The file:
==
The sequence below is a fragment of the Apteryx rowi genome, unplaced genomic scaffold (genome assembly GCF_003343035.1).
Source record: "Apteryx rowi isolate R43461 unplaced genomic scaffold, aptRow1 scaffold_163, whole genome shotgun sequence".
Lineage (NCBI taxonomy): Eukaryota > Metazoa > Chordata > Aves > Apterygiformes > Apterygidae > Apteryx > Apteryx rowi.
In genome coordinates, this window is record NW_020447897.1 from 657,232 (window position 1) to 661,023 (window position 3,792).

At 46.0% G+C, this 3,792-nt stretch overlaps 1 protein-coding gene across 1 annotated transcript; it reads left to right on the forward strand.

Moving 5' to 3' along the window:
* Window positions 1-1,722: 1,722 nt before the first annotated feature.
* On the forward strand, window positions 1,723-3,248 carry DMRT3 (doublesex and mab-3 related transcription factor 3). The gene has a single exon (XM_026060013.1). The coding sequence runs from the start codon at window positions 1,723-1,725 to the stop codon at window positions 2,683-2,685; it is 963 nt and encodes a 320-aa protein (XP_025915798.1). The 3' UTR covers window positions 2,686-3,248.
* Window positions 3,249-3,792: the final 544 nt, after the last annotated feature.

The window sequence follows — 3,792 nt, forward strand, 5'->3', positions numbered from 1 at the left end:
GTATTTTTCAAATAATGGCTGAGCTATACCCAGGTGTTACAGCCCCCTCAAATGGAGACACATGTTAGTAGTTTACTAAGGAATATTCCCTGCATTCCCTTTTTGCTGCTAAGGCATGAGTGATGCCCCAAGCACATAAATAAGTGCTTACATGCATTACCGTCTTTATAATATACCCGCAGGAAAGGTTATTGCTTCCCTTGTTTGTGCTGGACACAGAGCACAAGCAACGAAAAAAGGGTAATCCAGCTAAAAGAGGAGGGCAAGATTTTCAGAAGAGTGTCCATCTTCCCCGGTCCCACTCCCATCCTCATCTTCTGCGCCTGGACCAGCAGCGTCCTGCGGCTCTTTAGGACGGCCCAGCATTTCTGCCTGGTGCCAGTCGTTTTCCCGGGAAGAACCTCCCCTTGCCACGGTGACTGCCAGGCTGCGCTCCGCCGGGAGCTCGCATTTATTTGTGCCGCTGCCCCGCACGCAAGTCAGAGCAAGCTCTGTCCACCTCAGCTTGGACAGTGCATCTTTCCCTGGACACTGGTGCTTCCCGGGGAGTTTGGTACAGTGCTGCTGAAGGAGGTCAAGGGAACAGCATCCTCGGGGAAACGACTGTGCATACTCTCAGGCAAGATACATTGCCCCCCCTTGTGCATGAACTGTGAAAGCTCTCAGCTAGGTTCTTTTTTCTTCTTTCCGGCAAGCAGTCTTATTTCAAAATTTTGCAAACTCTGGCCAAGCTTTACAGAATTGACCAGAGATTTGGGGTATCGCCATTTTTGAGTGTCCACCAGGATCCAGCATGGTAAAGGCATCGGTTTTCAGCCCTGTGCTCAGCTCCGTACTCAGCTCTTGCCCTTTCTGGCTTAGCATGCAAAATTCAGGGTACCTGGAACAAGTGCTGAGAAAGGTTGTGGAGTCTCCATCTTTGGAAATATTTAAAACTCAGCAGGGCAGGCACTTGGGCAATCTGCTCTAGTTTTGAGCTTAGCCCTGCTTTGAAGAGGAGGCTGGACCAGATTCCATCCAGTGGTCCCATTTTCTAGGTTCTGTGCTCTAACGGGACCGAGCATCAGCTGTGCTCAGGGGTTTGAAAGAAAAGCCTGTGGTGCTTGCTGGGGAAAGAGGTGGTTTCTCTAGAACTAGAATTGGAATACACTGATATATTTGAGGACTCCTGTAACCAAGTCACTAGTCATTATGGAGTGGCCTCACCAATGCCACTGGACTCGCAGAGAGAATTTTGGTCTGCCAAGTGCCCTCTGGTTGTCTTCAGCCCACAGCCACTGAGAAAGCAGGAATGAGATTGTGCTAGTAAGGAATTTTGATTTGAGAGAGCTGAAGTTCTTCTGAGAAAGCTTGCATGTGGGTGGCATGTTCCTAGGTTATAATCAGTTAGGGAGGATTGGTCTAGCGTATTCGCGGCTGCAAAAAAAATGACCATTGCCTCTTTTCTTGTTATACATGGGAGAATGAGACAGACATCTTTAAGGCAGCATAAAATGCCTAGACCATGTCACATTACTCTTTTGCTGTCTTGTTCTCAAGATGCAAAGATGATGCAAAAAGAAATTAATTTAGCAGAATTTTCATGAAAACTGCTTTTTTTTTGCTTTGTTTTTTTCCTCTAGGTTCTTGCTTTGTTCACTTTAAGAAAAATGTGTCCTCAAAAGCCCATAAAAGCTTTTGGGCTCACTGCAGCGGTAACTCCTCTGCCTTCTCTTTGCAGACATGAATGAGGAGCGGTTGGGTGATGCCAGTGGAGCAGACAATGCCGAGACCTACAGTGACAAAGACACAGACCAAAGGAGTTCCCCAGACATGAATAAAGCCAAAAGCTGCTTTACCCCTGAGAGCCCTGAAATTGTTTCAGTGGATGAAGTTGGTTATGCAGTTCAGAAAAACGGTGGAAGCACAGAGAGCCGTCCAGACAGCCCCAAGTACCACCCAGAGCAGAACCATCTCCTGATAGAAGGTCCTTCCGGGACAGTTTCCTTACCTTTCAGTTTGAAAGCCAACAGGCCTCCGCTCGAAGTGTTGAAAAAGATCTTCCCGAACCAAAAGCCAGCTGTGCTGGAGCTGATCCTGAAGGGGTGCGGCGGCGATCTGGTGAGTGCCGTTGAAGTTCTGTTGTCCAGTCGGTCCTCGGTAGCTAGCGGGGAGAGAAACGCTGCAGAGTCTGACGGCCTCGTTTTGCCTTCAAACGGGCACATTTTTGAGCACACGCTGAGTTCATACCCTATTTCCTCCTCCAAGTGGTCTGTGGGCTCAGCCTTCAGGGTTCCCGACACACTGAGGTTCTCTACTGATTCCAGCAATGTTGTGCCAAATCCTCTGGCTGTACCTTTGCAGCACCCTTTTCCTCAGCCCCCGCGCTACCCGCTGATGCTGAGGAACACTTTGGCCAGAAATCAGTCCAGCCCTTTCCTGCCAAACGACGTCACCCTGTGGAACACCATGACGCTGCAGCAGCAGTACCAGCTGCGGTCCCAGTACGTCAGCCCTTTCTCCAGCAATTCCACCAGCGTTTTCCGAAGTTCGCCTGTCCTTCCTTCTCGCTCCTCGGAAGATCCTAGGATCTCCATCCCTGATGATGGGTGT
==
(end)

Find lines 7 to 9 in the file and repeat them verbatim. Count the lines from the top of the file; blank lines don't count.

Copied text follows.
* Window positions 1-1,722: 1,722 nt before the first annotated feature.
* On the forward strand, window positions 1,723-3,248 carry DMRT3 (doublesex and mab-3 related transcription factor 3). The gene has a single exon (XM_026060013.1). The coding sequence runs from the start codon at window positions 1,723-1,725 to the stop codon at window positions 2,683-2,685; it is 963 nt and encodes a 320-aa protein (XP_025915798.1). The 3' UTR covers window positions 2,686-3,248.
* Window positions 3,249-3,792: the final 544 nt, after the last annotated feature.